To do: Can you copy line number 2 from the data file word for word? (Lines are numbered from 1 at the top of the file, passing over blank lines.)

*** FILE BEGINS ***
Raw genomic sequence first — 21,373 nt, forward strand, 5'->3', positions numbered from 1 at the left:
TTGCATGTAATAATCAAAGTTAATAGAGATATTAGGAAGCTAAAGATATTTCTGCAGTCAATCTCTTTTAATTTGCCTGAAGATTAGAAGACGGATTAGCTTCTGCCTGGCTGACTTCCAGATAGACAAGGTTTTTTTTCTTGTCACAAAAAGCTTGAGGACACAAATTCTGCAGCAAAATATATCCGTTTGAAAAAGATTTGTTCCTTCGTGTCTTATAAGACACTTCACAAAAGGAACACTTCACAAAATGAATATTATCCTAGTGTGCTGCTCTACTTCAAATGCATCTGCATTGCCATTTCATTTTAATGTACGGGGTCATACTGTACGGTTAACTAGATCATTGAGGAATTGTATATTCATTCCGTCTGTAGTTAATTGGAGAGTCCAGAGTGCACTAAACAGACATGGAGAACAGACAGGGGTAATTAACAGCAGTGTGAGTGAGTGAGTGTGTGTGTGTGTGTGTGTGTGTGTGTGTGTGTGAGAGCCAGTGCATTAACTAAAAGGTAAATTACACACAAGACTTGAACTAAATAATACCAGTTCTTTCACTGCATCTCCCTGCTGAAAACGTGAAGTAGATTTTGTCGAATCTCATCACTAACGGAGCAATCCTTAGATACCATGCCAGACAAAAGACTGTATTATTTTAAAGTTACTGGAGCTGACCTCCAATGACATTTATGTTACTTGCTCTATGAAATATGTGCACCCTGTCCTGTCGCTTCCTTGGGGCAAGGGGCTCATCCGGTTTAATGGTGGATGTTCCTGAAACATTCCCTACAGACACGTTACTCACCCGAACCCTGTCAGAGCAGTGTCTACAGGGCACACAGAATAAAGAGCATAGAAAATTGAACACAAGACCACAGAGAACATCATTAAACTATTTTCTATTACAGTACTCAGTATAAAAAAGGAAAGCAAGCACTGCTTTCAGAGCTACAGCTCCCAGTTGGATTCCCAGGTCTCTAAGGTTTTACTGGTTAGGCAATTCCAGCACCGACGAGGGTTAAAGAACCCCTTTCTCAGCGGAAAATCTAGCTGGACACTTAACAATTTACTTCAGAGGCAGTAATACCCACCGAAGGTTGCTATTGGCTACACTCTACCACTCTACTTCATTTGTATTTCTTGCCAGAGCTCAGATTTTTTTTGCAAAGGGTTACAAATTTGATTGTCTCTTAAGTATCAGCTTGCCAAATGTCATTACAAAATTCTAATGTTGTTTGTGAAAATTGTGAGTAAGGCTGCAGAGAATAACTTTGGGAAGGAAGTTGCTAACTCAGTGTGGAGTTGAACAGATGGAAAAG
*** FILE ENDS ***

TTGCATGTAATAATCAAAGTTAATAGAGATATTAGGAAGCTAAAGATATTTCTGCAGTCAATCTCTTTTAATTTGCCTGAAGATTAGAAGACGGATTAGCTTCTGCCTGGCTGACTTCCAGATAGACAAGGTTTTTTTTCTTGTCACAAAAAGCTTGAGGACACAAATTCTGCAGCAAAATATATCCGTTTGAAAAAGATTTGTTCCTTCGTGTCTTATAAGACACTTCACAAAAGGAACACTTCACAAAATGAATATTATCCTAGTGTGCTGCTCTACTTCAAATGCATCTGCATTGCCATTTCATTTTAATGTACGGGGTCATACTGTACGGTTAACTAGATCATTGAGGAATTGTATATTCATTCCGTCTGTAGTTAATTGGAGAGTCCAGAGTGCACTAAACAGACATGGAGAACAGACAGGGGTAATTAACAGCAGTGTGAGTGAGTGAGTGTGTGTGTGTGTGTGTGTGTGTGTGTGTGTGTGAGAGCCAGTGCATTAACTAAAAGGTAAATTACACACAAGACTTGAACTAAATAATACCAGTTCTTTCACTGCATCTCCCTGCTGAAAACGTGAAGTAGATTTTGTCGAATCTCATCACTAACGGAGCAATCCTTAGATACCATGCCAGACAAAAGACTGTATTATTTTAAAGTTACTGGAGCTGACCTCCAATGACATTTATGTTACTTGCTCTATGAAATATGTGCACCCTGTCCTGTCGCTTCCTTGGGGCAAGGGGCTCATCCGGTTTAATGGTGGATGTTCCTGAAACATTCCCTACAGACACGTTACTCACCCGAACCCTGTCAGAGCAGTGTCTACAGGGCACACAGAATAAAGAGCATAGAAAATTGAACACAAGACCACAGAGAACATCATTAAACTATTTTCTATTACAGTACTCAGTATAAAAAAGGAAAGCAAGCACTGCTTTCAGAGCTACAGCTCCCAGTTGGATTCCCAGGTCTCTAAGGTTTTACTGGTTAGGCAATTCCAGCACCGACGAGGGTTAAAGAACCCCTTTCTCAGCGGAAAATCTAGCTGGACACTTAACAATTTACTTCAGAGGCAGTAATACCCACCGAAGGTTGCTATTGGCTACACTCTACCACTCTACTTCATTTGTATTTCTTGCCAGAGCTCAGATTTTTTTTGCAAAGGGTTACAAATTTGATTGTCTCTTAAGTATCAGCTTGCCAAATGTCATTACAAAATTCTAATGTTGTTTGTGAAAATTGTGAGTAAGGCTGCAGAGAATAACTTTGGGAAGGAAGTTGCTAACTCAGTGTGGAGTTGAACAGATGGAAAAG